Hispanic And Hispanic Culture : The United States Government Came Up With The Word Of Race

1067 Words Jun 16th, 2015 null Page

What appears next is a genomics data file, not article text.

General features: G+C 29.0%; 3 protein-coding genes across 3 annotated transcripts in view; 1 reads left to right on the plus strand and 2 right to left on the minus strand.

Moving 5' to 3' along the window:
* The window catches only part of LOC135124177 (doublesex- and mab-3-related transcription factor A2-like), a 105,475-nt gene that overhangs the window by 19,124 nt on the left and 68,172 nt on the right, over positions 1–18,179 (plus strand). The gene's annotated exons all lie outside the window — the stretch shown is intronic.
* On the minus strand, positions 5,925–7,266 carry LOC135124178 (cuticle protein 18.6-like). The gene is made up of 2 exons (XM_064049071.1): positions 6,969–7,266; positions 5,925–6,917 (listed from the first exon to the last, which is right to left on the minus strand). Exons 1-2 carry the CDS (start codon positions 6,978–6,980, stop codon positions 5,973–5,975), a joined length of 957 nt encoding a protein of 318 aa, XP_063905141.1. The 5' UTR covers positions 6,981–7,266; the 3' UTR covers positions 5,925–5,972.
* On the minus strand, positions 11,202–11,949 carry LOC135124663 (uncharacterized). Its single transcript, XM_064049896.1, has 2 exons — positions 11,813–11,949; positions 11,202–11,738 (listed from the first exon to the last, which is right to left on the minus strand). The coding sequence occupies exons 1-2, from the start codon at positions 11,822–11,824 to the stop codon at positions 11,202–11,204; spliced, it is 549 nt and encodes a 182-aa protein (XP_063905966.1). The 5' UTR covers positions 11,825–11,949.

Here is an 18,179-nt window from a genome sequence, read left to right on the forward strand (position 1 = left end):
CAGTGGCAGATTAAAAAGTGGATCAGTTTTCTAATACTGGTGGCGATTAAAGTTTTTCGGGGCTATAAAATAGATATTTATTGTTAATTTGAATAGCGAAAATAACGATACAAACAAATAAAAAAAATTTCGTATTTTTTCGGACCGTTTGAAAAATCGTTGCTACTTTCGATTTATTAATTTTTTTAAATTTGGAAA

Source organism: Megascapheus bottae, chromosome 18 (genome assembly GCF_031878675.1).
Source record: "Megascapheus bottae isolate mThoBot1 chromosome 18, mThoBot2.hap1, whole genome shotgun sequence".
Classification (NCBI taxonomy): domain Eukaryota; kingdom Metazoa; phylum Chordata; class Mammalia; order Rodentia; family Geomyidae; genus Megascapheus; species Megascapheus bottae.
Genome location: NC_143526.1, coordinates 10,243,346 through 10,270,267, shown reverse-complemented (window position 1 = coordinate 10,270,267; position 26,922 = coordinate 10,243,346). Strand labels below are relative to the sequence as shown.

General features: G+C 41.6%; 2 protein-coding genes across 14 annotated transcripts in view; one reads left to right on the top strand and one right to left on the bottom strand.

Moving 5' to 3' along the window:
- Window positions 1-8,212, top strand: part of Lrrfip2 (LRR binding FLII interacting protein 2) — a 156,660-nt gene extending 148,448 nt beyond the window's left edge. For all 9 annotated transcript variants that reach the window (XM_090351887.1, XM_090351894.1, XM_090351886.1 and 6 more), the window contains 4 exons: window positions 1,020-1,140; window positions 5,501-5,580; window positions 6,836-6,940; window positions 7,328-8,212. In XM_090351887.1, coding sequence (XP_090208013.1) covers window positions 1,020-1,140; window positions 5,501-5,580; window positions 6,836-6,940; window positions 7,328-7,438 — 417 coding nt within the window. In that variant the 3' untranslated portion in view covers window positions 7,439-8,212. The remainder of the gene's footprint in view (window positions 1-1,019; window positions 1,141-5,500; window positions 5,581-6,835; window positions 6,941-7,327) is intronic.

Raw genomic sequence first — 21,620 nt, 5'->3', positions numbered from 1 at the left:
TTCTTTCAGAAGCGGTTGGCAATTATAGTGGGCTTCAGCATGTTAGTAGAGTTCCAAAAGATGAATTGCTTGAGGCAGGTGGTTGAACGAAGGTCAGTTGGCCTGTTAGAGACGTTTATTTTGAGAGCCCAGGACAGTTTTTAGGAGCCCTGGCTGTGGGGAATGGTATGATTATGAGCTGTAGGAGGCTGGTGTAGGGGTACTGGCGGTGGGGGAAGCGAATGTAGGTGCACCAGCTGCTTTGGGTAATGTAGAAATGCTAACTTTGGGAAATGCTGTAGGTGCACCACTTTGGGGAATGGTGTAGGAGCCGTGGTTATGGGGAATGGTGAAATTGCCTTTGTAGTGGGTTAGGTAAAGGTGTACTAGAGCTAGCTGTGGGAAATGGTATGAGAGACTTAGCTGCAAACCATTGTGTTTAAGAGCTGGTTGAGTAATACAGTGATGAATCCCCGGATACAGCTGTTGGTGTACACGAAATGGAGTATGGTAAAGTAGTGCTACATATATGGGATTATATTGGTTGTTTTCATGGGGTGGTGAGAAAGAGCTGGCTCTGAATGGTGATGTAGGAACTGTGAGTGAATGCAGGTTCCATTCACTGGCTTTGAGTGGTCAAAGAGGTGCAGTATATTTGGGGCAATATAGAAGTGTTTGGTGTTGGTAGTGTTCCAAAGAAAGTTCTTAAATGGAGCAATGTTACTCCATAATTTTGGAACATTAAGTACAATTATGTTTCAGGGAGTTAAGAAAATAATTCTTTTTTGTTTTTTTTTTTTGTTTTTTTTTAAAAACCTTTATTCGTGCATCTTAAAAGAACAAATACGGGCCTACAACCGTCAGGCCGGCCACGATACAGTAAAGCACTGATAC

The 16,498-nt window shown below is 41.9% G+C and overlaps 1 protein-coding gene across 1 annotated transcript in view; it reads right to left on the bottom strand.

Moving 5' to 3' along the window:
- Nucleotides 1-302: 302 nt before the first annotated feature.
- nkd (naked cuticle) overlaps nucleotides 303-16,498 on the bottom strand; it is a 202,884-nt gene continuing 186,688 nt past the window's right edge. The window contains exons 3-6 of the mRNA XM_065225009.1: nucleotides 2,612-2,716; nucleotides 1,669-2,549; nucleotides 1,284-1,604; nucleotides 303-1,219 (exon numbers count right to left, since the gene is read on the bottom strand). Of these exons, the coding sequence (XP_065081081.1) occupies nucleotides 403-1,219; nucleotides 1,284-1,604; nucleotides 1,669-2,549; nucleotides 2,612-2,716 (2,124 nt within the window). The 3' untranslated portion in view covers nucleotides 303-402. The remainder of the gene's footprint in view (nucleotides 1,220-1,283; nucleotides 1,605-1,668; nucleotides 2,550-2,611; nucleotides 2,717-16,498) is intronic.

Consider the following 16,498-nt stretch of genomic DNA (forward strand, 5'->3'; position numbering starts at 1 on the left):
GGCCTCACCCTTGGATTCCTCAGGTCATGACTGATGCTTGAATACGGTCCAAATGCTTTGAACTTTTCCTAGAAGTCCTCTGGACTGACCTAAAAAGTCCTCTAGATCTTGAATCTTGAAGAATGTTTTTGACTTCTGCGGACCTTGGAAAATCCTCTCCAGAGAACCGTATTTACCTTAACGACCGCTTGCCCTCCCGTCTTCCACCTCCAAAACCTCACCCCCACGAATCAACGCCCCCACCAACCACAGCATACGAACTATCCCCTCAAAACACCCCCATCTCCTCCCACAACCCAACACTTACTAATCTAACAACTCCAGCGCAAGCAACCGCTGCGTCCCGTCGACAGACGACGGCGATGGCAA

In 1970, the United States government came up with the word to describe a person of Cuban, Mexican, Puerto Rican, South or Central American, or other Spanish culture or origin regardless of race. This is a word we are all familiar with when it comes to referring to this group of people. This word is “Hispanic.” At the present time, the United States Census Bureau defines race in five categories and does not specifically define Hispanic with a category of its own. The categories include: white or Caucasian, black or African American, Native Hawaiian or other Pacific Islander, Native American or Alaska Native and lastly Asian. The Census in 2010 was the first time the questions asked if a person was Spanish, Hispanic or Latino. The Census Bureau believes that people who tend to identify themselves as Hispanic, Latino or Spanish may be from any race. The word “Latino” is gaining acceptance more and more throughout the Hispanic community, as it reflects the origin of the population in Latin America. Both words are said to be interchangeable. According to the textbook, “Racial and Ethnic Diversity in the USA,” by Richard T. Schaefer, the five most distinctive subgroups are: Mexicans, Puerto Ricans, Cuban, Dominican, and Salvadoran. A person that is considered Hispanic can come from many different backgrounds. They are defined as persons of countries such Puerto Rico, Cuba, the Dominican Republic, Mexico and Central and South American, as well as places like Spain and Portugal.…

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